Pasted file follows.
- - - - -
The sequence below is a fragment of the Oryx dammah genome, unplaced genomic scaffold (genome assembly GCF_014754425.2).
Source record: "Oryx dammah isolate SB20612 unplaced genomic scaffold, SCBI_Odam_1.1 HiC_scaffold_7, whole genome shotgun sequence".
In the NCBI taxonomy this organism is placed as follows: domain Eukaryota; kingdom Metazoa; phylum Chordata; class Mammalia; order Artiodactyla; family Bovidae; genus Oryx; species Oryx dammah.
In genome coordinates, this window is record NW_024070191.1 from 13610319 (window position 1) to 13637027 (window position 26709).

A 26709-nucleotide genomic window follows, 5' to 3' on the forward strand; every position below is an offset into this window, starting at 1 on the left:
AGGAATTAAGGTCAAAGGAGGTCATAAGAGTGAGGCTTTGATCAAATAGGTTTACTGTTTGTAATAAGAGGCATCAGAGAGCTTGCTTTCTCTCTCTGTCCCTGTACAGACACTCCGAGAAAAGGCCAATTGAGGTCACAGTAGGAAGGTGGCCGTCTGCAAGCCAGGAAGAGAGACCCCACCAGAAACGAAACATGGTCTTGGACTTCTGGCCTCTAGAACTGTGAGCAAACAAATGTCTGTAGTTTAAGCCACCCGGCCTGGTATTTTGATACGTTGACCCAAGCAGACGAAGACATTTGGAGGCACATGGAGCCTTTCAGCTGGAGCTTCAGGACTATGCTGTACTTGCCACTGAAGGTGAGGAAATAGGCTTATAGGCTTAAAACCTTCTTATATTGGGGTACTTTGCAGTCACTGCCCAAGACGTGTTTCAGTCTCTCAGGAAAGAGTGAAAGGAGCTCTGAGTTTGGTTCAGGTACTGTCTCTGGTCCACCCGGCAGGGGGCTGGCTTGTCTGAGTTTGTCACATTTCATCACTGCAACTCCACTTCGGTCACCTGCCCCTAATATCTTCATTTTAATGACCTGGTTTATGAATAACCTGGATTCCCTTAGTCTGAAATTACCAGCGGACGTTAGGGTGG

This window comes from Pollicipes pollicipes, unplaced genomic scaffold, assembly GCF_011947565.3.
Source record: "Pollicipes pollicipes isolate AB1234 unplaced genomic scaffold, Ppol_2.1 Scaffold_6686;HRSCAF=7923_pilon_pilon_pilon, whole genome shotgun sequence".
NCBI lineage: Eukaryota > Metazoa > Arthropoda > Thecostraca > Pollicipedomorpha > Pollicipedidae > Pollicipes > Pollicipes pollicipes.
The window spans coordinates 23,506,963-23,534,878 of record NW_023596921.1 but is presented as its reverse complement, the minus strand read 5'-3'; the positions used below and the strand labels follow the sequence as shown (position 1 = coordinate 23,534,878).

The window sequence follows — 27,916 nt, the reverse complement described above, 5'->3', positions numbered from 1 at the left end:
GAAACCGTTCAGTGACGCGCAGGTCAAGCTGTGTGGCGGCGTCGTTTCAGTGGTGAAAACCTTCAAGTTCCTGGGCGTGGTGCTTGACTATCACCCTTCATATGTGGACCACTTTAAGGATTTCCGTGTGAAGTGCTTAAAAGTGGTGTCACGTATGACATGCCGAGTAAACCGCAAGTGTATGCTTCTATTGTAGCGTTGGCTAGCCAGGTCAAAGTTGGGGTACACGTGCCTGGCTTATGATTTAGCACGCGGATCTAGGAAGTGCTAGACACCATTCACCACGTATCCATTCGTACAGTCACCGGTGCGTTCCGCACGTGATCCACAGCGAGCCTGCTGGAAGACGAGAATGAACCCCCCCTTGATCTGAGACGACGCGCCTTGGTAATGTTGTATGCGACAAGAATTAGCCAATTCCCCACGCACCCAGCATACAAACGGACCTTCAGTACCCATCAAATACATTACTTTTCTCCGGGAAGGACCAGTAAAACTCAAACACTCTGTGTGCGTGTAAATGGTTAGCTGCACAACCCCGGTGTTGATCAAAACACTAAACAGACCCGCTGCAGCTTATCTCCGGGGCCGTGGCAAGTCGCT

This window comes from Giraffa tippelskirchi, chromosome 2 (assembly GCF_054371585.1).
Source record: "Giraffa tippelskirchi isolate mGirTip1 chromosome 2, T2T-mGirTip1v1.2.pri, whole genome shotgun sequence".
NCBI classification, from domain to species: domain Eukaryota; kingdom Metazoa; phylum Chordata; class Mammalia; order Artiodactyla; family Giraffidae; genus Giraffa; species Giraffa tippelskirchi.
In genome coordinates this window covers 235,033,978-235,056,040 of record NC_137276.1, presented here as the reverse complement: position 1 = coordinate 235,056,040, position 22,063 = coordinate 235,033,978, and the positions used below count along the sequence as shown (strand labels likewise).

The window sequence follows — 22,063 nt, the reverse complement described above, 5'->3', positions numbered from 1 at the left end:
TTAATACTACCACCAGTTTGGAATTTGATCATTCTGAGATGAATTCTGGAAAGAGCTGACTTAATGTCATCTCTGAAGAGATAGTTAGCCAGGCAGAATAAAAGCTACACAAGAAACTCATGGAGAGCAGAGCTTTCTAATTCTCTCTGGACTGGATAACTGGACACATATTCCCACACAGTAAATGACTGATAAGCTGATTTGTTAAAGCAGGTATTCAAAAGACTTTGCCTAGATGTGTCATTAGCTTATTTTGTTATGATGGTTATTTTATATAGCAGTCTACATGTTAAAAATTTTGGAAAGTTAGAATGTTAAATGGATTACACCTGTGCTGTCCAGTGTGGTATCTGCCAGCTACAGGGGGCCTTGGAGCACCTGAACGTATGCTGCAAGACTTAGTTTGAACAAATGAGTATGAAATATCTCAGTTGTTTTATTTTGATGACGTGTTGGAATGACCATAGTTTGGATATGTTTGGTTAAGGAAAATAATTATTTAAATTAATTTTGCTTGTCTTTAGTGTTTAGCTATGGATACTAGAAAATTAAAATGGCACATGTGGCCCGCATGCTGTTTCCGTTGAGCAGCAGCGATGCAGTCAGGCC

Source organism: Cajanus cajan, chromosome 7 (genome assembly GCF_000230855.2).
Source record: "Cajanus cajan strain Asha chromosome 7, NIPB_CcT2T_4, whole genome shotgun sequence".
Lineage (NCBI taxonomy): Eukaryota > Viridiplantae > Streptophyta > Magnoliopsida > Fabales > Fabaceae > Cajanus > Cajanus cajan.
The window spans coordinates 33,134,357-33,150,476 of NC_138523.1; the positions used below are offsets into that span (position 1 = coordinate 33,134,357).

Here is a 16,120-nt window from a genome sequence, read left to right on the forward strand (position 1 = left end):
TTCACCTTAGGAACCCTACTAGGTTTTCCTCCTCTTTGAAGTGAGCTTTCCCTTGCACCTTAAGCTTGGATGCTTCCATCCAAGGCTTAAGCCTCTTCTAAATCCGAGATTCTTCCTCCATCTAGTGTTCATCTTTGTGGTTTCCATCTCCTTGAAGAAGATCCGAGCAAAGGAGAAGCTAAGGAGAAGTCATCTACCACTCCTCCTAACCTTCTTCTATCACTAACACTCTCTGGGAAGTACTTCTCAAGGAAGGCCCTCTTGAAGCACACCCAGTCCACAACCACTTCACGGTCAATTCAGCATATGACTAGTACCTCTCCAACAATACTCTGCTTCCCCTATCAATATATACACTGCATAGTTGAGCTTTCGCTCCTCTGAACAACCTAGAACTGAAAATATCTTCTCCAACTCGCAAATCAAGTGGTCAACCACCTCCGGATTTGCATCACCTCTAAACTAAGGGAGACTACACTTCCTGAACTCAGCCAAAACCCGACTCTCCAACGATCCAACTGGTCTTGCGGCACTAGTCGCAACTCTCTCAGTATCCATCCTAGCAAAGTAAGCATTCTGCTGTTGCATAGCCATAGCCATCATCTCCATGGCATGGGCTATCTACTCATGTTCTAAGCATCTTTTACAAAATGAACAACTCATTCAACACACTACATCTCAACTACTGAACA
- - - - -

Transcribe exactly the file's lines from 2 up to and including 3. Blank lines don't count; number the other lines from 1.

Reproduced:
Source record: "Oryx dammah isolate SB20612 unplaced genomic scaffold, SCBI_Odam_1.1 HiC_scaffold_7, whole genome shotgun sequence".
In the NCBI taxonomy this organism is placed as follows: domain Eukaryota; kingdom Metazoa; phylum Chordata; class Mammalia; order Artiodactyla; family Bovidae; genus Oryx; species Oryx dammah.